For Release: February 20, 2013
Contact: Derik Hertel, 603-650-1211 or email@example.com
Preparing medical students for a changing profession
Curricular redesign responds to new model, accelerates transformational learning
A critical component of the Dartmouth Geisel School of Medicine 2020 Strategic Plan for Excellence is the development of an innovative, world-class medical school curriculum. As a result, Geisel is rethinking how to prepare its students for the new clinical frontiers of the 21st Century. While this is a daunting and many-year task that requires the full involvement of the full Geisel community, Dr. Tim Lahey, project leader of the curriculum redesign, believes this effort will give Geisel the opportunity to be a world leader in medical education. He spoke with Dartmouth Medicine magazine about the effort.
Why does the medical school need to redesign its medical curriculum?
Lahey: It's a combination of changes in medical practice and changes in medical education. Medical practice has changed substantially since 1910 when Abraham Flexner proposed the traditional 2+2 structure of medical education. Nowadays, students practice in a longitudinal, technologically intensive and information-heavy context in which they function as members of multidisciplinary teams. Traditional medical education models that focus on the passive acquisition of tons and tons of facts and then plunge students into episodic and largely inpatient clinical practices are inadequate preparation for modern medical practice. Medical education, therefore, needs to give students training in strong pathophysiology, in inter-professional collaboration, in cross-culture communications, in teamwork, and in lifelong learning.
In addition, we have ample new evidence regarding effective means of educating our students. It is now clear that active, experiential learning in small groups and with student-led learning approaches encourage improved learning compared to large group, passive lectures. Therefore, modern medical education needs to emphasize these newer evidence-based techniques.
These changes have not escaped the notice of national regulatory bodies like the Liaison Committee for Medical Education (LCME), which is conducting an institutional assessment and site visit as part of the accreditation process of the medical school this spring. New national recommendations require less lecture time, more interactive teaching approaches, and more clinical time from the get-go, as well as individualized training in inter-professional, team-based, longitudinal clinical settings.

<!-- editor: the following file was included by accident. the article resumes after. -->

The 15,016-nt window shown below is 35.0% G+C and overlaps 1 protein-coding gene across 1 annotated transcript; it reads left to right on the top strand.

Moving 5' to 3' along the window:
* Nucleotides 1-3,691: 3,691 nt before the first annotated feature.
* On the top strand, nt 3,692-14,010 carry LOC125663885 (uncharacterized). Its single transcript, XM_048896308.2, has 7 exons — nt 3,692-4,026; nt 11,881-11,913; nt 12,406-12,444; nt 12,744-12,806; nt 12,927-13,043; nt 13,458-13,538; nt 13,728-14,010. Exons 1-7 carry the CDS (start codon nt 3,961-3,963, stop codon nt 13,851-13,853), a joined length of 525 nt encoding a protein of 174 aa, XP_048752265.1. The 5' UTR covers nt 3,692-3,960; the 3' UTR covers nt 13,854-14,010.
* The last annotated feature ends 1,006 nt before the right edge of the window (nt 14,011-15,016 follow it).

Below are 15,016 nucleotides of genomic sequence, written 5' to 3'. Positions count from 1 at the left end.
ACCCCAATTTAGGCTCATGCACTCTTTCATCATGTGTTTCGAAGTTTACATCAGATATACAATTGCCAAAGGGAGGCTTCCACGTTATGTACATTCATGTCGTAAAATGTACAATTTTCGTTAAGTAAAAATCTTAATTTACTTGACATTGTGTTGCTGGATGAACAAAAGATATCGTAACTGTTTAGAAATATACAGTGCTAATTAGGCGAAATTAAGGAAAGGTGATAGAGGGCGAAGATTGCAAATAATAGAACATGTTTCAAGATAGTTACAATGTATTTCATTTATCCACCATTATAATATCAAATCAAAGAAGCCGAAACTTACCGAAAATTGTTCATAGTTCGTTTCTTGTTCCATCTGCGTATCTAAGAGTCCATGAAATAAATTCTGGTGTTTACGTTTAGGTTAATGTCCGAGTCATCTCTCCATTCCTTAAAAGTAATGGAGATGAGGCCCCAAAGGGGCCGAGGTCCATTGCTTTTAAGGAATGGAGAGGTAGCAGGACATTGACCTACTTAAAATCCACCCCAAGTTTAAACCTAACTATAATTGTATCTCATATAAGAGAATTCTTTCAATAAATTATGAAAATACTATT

To make these changes a reality, we need more than incremental change: we need total curriculum redesign.
Where does the effort stand now?
Lahey: It's really early. The first draft of the four-year framework for the redesigned curriculum will be presented to the faculty for feedback and discussion in March 2013. This will give the faculty the ability to get a sense of the direction of the redesign, knowing that approval of the four-year framework will be followed by course and session design in 2013-2014. The four-year framework though will give a sense of what courses will occur when, and thus how they can get involved in the design and delivery of this new curriculum. The Medical Education Committee at the medical school will vote on the framework in May 2013, after which the framework will be brought to the full faculty for approval in June 2013. It is really important to us that beyond the greater than 100 participants in the curriculum redesign working groups that we hear from students and faculty to make sure the curriculum we design is outstanding and appropriate to Geisel.
How can others get involved in the curriculum redesign?
Lahey: I have been really impressed with the number of faculty and students who have come forward despite their busy days to get involved in the curriculum redesign. As a result, the several working groups of the curriculum redesign effort have involved more than 100 faculty and students. This process of deep community involvement will widen upon approval of the framework of a new curriculum, which will hopefully occur in 2013. Upon transition to the phase of curriculum redesign involving course and session design, newly appointed directors of courses and clerkships will begin the process of creating new course content using the principles and guidelines developed by the curriculum redesign process. These course directors - many comprised of teams of clinicians and scientists - will themselves work with multidisciplinary teams, meaning that there will be ample opportunity for a wide array of faculty to get involved.
This multidisciplinary team structure will ensure that the curriculum is centrally coordinated, but still a grassroots and thus representative effort. In so doing we'll do something cutting edge and beneficial for our students but by harnessing one of Geisel's seminal strengths: its close-knit community. We are really excited about transitioning to this new phase of expanding faculty involvement in our curriculum redesign.
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